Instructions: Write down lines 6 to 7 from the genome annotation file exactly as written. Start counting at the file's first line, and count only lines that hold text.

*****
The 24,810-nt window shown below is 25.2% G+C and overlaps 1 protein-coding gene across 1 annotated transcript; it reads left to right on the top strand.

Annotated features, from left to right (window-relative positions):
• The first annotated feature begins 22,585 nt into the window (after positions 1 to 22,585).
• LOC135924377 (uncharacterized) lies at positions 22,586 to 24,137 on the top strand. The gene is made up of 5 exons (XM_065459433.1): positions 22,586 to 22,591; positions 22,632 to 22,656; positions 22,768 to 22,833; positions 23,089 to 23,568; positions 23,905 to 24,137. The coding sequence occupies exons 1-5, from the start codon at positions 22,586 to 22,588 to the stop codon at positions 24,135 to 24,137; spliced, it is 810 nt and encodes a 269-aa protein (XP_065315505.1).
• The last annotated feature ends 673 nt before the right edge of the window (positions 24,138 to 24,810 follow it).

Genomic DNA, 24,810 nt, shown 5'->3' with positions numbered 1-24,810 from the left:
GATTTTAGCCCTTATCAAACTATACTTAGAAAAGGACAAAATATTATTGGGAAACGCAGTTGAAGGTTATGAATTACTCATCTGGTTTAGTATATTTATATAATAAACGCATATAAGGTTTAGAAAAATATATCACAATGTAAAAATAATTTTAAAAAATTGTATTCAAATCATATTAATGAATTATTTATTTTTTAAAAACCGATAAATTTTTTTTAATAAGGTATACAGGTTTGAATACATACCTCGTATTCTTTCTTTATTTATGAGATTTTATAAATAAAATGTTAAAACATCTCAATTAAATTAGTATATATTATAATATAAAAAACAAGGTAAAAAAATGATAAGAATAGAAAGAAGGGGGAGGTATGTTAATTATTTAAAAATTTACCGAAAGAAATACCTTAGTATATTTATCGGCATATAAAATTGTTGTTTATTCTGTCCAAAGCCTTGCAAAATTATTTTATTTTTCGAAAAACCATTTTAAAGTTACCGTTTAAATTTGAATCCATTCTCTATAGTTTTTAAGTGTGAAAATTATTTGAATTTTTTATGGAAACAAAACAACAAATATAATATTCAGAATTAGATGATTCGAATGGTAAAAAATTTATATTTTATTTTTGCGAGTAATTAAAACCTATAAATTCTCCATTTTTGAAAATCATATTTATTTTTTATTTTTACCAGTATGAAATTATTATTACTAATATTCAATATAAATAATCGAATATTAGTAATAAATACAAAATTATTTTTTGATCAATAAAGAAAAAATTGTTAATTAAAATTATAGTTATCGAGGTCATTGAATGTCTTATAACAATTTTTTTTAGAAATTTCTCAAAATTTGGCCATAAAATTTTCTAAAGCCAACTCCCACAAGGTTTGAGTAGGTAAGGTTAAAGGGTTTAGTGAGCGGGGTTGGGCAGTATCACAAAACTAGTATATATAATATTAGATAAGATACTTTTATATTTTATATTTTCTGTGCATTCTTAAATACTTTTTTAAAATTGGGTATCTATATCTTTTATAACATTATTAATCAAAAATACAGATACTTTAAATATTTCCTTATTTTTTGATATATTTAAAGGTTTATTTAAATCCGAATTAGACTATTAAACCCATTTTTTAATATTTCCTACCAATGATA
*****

Genomic DNA, 24,810 nt, shown 5'->3' with positions numbered 1-24,810 from the left:
GATTTTAGCCCTTATCAAACTATACTTAGAAAAGGACAAAATATTATTGGGAAACGCAGTTGAAGGTTATGAATTACTCATCTGGTTTAGTATATTTATATAATAAACGCATATAAGGTTTAGAAAAATATATCACAATGTAAAAATAATTTTAAAAAATTGTATTCAAATCATATTAATGAATTATTTATTTTTTAAAAACCGATAAATTTTTTTTAATAAGGTATACAGGTTTGAATACATACCTCGTATTCTTTCTTTATTTATGAGATTTTATAAATAAAATGTTAAAACATCTCAATTAAATTAGTATATATTATAATATAAAAAACAAGGTAAAAAAATGATAAGAATAGAAAGAAGGGGGAGGTATGTTAATTATTTAAAAATTTACCGAAAGAAATACCTTAGTATATTTATCGGCATATAAAATTGTTGTTTATTCTGTCCAAAGCCTTGCAAAATTATTTTATTTTTCGAAAAACCATTTTAAAGTTACCGTTTAAATTTGAATCCATTCTCTATAGTTTTTAAGTGTGAAAATTATTTGAATTTTTTATGGAAACAAAACAACAAATATAATATTCAGAATTAGATGATTCGAATGGTAAAAAATTTATATTTTATTTTTGCGAGTAATTAAAACCTATAAATTCTCCATTTTTGAAAATCATATTTATTTTTTATTTTTACCAGTATGAAATTATTATTACTAATATTCAATATAAATAATCGAATATTAGTAATAAATACAAAATTATTTTTTGATCAATAAAGAAAAAATTGTTAATTAAAATTATAGTTATCGAGGTCATTGAATGTCTTATAACAATTTTTTTTAGAAATTTCTCAAAATTTGGCCATAAAATTTTCTAAAGCCAACTCCCACAAGGTTTGAGTAGGTAAGGTTAAAGGGTTTAGTGAGCGGGGTTGGGCAGTATCACAAAACTAGTATATATAATATTAGATAAGATACTTTTATATTTTATATTTTCTGTGCATTCTTAAATACTTTTTTAAAATTGGGTATCTATATCTTTTATAACATTATTAATCAAAAATACAGATACTTTAAATATTTCCTTATTTTTTGATATATTTAAAGGTTTATTTAAATCCGAATTAGACTATTAAACCCATTTTTTAATATTTCCTACCAATGATA